Category Archives: San Francisco

Felt VR3 First Ride and Review

I took delivery of a lovely new Felt VR3 road bike on Friday.  This is a genre-bending road/endurance/gravel bike, with a sub-1000g carbon frame, disk brakes and room for up to 38mm tires.  I’d been on the lookout for a light gravel bike, after getting my feet wet in the multi-surface world with an aluminum Giant TCX.  After reading a set of raves reviews in August after it was announced (e.g. Velonews, RKP) I kept an eye on further news, and put down a deposit at my nearest Felt dealer (Bike Connection in San Francisco) in September when they told me that Felt would be prioritizing delivery for pre-ordered bikes.

The spec on the VR3 was very close to my needs, so I wasn’t tempted by the VR2, although I will be swapping out the wheels very soon.  The 3T Discus C35 Pro wheels look fantastic but are not tubeless-ready, which is a strange decision on a bike of this kind.  I have a DT Swiss R23 Spline DB wheelset on order, which I will setup tubeless either with 30mm Schwalbe S-One or 35mm Schwalbe G-One. I also have a set of FSA carbon handlebars that I will be swapping on.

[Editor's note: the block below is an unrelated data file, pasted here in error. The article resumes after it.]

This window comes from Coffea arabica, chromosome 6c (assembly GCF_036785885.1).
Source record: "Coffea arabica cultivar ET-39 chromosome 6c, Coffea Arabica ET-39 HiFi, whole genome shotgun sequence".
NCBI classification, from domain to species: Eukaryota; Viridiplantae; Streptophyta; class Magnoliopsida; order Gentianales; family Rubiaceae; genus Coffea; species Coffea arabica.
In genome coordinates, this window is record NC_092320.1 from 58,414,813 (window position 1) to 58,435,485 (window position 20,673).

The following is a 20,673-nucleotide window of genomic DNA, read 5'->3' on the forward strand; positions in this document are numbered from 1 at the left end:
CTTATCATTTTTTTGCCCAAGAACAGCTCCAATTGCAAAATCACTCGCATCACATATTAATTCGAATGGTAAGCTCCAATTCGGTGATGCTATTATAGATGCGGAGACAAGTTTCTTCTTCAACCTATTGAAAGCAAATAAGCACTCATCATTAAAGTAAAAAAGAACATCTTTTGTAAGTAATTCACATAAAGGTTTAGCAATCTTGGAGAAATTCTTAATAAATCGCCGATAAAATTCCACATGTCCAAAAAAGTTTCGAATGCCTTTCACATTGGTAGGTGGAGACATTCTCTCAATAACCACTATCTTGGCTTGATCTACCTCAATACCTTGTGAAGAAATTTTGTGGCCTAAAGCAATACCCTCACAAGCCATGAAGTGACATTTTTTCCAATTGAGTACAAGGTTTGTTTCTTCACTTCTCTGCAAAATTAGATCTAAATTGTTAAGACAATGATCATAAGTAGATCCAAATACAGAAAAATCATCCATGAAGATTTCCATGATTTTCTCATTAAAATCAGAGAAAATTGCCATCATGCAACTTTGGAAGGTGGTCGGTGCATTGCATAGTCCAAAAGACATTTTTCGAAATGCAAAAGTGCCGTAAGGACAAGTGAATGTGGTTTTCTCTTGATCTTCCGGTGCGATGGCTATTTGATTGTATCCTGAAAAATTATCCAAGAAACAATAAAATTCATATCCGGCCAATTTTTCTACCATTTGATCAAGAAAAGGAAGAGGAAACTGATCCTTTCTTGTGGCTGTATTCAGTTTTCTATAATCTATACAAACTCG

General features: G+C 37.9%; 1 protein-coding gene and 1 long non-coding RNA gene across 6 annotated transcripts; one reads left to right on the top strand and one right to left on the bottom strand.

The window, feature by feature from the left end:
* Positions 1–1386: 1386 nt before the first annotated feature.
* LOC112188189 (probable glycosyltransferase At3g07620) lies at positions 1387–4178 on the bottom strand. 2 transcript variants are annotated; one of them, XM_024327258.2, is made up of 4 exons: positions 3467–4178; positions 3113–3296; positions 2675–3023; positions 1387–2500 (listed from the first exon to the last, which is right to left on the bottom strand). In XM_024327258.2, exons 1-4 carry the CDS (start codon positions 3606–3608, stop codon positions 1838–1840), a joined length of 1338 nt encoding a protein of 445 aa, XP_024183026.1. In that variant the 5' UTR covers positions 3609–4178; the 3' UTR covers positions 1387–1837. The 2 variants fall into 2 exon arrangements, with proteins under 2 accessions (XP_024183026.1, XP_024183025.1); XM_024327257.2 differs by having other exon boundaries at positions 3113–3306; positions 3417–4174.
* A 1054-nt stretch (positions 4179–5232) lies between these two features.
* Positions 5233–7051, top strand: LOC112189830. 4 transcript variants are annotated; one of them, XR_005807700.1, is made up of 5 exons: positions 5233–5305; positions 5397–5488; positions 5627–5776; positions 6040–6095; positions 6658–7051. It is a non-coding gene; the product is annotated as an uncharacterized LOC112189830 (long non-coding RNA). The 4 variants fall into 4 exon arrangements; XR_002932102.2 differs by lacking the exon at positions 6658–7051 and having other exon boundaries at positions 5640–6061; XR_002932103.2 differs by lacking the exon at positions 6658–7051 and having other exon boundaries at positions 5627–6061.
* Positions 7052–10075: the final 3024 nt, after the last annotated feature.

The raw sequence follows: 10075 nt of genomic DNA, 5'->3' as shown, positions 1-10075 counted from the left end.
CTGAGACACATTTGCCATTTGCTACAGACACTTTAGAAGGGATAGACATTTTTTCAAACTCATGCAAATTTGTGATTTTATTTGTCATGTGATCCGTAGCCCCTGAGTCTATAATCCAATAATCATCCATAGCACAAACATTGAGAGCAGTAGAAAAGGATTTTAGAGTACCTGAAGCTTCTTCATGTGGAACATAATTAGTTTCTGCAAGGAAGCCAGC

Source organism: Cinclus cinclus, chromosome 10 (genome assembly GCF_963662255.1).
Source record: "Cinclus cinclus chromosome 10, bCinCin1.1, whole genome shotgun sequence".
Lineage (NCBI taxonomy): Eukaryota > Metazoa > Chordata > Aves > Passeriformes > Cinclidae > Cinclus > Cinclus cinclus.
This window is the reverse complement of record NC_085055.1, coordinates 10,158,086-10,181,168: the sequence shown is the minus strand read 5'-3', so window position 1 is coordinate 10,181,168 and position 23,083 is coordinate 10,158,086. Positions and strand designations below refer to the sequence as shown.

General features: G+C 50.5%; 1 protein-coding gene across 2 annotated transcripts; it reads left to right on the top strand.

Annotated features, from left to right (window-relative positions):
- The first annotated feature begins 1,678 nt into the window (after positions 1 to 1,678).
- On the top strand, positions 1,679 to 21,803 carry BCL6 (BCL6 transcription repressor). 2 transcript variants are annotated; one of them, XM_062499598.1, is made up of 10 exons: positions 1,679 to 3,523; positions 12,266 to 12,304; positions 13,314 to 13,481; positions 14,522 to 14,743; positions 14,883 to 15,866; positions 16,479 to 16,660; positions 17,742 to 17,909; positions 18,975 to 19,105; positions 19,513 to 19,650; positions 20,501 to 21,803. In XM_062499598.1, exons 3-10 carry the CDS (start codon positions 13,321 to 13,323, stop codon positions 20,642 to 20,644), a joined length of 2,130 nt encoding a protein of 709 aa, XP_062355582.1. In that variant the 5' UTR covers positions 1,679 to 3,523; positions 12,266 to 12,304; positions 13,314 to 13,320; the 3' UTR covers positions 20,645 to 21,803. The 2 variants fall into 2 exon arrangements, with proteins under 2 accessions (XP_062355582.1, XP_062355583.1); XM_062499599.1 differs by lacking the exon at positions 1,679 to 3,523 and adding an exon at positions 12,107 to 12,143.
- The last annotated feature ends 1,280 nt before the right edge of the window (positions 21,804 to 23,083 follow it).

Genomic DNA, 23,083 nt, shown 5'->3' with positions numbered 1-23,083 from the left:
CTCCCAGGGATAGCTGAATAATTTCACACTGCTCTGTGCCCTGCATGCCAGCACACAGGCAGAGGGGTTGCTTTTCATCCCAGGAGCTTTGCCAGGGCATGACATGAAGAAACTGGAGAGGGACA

Messy cables–why is the front brake hose is so long?


Top-tube mount for a Dark or XLab bento-box:


Another selling point was the all-new “sub-compact” (30/46) Rotor crankset:


Stock tires are Vittoria Rubino Pro 28mm, which measure out at a plump 29.5mm on the 3T rims, but plenty of clearance for bigger tires:


No doubt it’ll be appearing in a lot of my future Instagram shots at @dynamicwatch for my dwMap Garmin watch app project.

Where can you see the Bay Bridge Demolition?

Although they say the best way to see tomorrow’s (Nov 14 2015) implosion of the old Bay Bridge span (specifically “Pier E3”) is via TV or streaming at home, the event did get me thinking about where is the closest point to my condo that I can see the old span from?